The Norwegian Food Safety Authority has issued an alert after listeria bacteria was discovered in smoked salmon.
The listeriosis infection is caused by the bacterium Listeria monocytogenes. So far the infection has been found in only four people.
The samples were taken between February and August this year (2022). The four people are aged 50 – 90, two women and two men, and they live in Nordland, Trøndelag, Oslo and Viken. All have been treated in hospital.
Bacteria with the same genetic profile have been detected in samples from all four patients. In addition, there is one suspected case where the final clarification of the test result is awaited.
Last month the French retail chain LeClerc was forced to pull one of its main smoked salmon products following the discovery of listeria in smoked salmon products, also of Norwegian origin.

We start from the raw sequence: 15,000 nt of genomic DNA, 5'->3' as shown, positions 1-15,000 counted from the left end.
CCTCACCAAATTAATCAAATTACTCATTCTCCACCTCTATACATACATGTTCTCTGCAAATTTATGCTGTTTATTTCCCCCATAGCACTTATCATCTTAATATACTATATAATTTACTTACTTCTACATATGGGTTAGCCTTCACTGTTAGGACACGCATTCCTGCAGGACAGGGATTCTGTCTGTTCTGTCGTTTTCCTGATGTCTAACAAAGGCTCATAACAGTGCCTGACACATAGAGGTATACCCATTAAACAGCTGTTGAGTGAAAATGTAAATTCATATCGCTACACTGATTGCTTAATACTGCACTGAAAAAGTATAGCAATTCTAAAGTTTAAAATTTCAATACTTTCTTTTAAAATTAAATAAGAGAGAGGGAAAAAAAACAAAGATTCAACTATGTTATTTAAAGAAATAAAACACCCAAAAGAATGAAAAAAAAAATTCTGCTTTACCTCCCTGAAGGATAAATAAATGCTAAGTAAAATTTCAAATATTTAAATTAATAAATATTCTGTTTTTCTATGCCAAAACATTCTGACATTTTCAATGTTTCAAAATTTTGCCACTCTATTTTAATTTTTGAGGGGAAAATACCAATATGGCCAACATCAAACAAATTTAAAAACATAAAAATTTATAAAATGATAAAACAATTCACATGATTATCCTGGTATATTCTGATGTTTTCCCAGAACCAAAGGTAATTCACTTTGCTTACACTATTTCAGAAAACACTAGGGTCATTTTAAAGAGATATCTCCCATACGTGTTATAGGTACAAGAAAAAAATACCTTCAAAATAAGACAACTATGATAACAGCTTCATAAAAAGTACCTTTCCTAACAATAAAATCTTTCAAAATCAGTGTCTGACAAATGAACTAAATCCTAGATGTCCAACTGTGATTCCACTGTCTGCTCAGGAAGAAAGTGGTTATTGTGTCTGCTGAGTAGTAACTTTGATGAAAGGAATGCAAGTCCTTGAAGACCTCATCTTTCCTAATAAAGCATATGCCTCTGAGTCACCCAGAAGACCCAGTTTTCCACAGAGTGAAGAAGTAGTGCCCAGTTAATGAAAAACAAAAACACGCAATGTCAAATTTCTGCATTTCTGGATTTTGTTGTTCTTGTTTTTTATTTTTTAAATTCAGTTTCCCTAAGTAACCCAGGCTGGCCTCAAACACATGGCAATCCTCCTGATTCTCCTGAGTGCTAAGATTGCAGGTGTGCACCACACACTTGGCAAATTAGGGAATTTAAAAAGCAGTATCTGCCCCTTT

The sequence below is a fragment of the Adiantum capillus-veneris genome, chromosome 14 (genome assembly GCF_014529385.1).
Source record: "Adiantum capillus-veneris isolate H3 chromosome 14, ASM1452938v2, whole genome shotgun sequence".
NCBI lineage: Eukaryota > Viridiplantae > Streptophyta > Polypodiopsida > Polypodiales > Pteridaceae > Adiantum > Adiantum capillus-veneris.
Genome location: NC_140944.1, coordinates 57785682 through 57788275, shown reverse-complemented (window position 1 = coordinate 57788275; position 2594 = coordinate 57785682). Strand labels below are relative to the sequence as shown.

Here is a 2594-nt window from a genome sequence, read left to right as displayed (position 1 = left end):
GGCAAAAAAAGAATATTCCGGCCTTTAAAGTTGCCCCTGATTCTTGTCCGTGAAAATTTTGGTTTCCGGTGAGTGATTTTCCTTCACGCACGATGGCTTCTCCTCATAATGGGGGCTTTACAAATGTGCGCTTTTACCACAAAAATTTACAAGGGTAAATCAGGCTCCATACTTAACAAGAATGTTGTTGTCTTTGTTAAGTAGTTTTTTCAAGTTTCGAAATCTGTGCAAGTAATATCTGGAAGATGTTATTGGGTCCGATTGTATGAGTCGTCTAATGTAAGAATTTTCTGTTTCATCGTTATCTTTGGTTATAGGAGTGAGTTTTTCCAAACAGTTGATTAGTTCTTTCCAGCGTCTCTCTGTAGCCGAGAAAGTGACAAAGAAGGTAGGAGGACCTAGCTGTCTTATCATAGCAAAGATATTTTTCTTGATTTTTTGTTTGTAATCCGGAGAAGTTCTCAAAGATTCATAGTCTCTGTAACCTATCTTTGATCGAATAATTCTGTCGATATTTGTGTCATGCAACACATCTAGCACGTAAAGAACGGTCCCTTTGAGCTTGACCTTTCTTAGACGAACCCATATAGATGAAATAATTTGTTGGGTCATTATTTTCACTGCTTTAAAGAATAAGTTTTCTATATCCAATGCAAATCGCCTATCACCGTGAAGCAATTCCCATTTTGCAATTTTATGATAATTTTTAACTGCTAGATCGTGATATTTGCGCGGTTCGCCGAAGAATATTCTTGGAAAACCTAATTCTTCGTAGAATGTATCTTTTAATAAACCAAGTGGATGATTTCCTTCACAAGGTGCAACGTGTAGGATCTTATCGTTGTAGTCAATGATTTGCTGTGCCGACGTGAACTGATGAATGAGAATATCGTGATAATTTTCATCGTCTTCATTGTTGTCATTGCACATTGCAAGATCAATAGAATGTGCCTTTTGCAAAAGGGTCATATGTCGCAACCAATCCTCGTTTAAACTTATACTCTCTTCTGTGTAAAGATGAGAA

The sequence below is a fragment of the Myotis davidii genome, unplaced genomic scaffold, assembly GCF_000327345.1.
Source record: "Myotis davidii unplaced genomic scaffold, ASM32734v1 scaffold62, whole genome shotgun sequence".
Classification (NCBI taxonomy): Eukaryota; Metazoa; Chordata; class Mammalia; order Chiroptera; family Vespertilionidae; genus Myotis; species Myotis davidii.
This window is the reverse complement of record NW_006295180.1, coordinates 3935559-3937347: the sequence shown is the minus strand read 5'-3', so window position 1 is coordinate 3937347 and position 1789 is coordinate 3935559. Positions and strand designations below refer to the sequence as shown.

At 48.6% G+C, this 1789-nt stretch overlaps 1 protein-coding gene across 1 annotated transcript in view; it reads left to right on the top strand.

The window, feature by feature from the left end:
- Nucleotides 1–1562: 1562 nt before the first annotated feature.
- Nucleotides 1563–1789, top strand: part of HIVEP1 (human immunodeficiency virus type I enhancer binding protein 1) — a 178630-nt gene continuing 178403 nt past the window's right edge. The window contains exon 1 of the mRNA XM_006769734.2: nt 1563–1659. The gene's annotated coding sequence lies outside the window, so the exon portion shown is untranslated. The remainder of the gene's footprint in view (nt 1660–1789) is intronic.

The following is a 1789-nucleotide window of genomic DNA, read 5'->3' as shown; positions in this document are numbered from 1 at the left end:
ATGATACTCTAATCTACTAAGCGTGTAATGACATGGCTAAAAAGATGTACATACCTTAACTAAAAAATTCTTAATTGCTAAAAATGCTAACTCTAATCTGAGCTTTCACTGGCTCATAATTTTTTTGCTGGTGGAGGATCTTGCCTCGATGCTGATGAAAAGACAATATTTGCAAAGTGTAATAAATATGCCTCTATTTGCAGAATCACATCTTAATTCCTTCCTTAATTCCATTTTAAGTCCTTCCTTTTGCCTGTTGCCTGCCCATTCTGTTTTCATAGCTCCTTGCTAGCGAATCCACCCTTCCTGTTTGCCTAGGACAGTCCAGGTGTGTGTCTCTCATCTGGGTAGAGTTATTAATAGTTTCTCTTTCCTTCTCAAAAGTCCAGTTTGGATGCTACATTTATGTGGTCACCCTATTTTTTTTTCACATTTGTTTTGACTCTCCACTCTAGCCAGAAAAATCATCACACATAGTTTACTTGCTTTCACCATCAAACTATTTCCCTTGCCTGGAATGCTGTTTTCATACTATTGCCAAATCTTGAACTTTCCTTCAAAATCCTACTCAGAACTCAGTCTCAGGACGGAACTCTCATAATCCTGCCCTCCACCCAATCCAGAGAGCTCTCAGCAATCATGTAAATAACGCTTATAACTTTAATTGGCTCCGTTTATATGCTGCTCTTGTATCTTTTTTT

Processors and food health authorities have recently expressed concern over what they say has been a notable rise in contaminations involving other retailers over recent months, in Europe and elsewhere.
Three of the four patients in this latest incident have been interviewed by the Norwegian Food Safety Authority.
They all said they had eaten smoked salmon or smoked trout in the time before they became ill and two of them eating smoked salmon from the same producer.
During the investigation, bacteria was found in a low concentration in a product from this manufacturer. The sample was a routine sample taken in connection with the Norwegian Food Safety Authority’s monitoring program for ready-to-eat products in 2022.
The Institute says listeria is usually transmitted through food, especially refrigerated foods with a long shelf life that are eaten without further heat treatment.
People at most risk from an infection include the elderly, pregnant women and those with weakened immune systems.